Tuesday, 1 June 2010

A fine night

It was the year's first truly mothy night last night - you could sense it in the very late twilight at 10.30pm. Warm, still and scented; no wonder they came out in rich variety and good numbers. I didn't have time to deal with the smaller and browner ones - plenty of carpets and pugs - but here are some of their handsome companions: a Pale Tussock doing an imitation of Gandalf the Grey; an Iron Prominent with its interesting colours, a White Ermine in a properly white rose Yorkshire setting and, finally, our familiar Poplar Hawk in an unusual pose. Having photographed it just the other day, I was trying to shake it out of the eggbox into a gloomy refuge below our loquat tree. It wouldn't budge, but spread open its wings to show the lovely russety patches on the hindwings which are usually concealed. Thank you! Eventually I hid both moth and eggbox deep in the natural labyrinth formed by the loquat's big, crinkly leaves. We don't actually get loquats, but it's a handsome tree, a gift from Roy Harry, the Guardian's motoring correspondent long ago, who brought back a tiny sapling from a Mediterranean holiday.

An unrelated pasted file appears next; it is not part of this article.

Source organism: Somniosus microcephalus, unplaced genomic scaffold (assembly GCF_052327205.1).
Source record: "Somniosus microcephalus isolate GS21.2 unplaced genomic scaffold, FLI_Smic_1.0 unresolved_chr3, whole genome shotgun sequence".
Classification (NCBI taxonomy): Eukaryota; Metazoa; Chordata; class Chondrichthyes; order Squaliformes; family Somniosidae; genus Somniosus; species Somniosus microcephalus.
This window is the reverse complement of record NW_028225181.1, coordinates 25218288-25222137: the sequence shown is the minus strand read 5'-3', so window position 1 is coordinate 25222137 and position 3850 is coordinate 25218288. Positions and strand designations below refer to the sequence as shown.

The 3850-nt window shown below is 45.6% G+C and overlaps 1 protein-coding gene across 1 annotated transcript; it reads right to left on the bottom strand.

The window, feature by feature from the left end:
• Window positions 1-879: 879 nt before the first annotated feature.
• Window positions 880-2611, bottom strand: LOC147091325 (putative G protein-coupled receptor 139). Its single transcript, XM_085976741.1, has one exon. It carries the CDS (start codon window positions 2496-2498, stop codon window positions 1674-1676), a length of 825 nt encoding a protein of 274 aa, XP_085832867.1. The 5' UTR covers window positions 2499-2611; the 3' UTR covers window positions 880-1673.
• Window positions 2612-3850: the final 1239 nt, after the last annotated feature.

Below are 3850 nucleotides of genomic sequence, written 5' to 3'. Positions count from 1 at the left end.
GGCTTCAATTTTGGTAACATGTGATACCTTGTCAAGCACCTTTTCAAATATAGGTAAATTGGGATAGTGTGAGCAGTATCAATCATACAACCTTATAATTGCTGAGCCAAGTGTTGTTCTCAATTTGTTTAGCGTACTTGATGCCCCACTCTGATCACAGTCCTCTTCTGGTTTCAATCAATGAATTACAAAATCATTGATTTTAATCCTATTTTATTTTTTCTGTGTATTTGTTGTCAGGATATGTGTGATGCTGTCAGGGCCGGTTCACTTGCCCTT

Note the fine antennae on some of these moths. The variety in these sensory instruments is remarkable, from slender threads to objects which look like the most complicated of rooftop TV aerials. I wonder how many channels they can receive.


Bennyboymothman said...

Superb catch Martin, you ereally are getting into this Moth lark!
I had a good night too last night despite cool temperatures.

MartinWainwright said...

Hi Ben

I just knew it was going to be a vintage night. Hunter's instincts, eh. Actually, although I don't like killing animals and am v glad the trap doesn't harm the moths, I do think that hunters often know more about the natural world than anyone else. certainly more than the sentimental Peter Rabbit types - shame Beatrix didn't do an adult series about the way animals really behave...

All v best as ever - will come across to look at your trapping